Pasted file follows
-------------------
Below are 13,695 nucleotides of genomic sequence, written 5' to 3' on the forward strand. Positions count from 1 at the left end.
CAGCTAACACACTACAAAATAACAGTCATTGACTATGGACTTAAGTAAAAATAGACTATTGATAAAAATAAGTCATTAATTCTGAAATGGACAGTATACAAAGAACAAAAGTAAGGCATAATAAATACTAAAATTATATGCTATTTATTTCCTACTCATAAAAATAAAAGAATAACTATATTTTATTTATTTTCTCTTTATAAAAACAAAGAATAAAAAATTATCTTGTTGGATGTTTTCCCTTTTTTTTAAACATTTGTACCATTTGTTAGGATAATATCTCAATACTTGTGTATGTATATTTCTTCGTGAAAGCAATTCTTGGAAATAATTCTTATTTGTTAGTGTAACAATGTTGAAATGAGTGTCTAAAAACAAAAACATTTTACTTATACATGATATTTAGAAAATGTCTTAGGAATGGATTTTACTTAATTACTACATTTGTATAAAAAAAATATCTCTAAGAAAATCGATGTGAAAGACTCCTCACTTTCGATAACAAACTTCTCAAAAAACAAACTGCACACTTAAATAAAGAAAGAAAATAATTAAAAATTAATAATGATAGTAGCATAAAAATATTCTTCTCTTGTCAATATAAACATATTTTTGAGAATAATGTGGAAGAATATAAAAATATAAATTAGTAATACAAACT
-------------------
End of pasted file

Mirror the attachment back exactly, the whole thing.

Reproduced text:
Below are 13,695 nucleotides of genomic sequence, written 5' to 3' on the forward strand. Positions count from 1 at the left end.
CAGCTAACACACTACAAAATAACAGTCATTGACTATGGACTTAAGTAAAAATAGACTATTGATAAAAATAAGTCATTAATTCTGAAATGGACAGTATACAAAGAACAAAAGTAAGGCATAATAAATACTAAAATTATATGCTATTTATTTCCTACTCATAAAAATAAAAGAATAACTATATTTTATTTATTTTCTCTTTATAAAAACAAAGAATAAAAAATTATCTTGTTGGATGTTTTCCCTTTTTTTTAAACATTTGTACCATTTGTTAGGATAATATCTCAATACTTGTGTATGTATATTTCTTCGTGAAAGCAATTCTTGGAAATAATTCTTATTTGTTAGTGTAACAATGTTGAAATGAGTGTCTAAAAACAAAAACATTTTACTTATACATGATATTTAGAAAATGTCTTAGGAATGGATTTTACTTAATTACTACATTTGTATAAAAAAAATATCTCTAAGAAAATCGATGTGAAAGACTCCTCACTTTCGATAACAAACTTCTCAAAAAACAAACTGCACACTTAAATAAAGAAAGAAAATAATTAAAAATTAATAATGATAGTAGCATAAAAATATTCTTCTCTTGTCAATATAAACATATTTTTGAGAATAATGTGGAAGAATATAAAAATATAAATTAGTAATACAAACT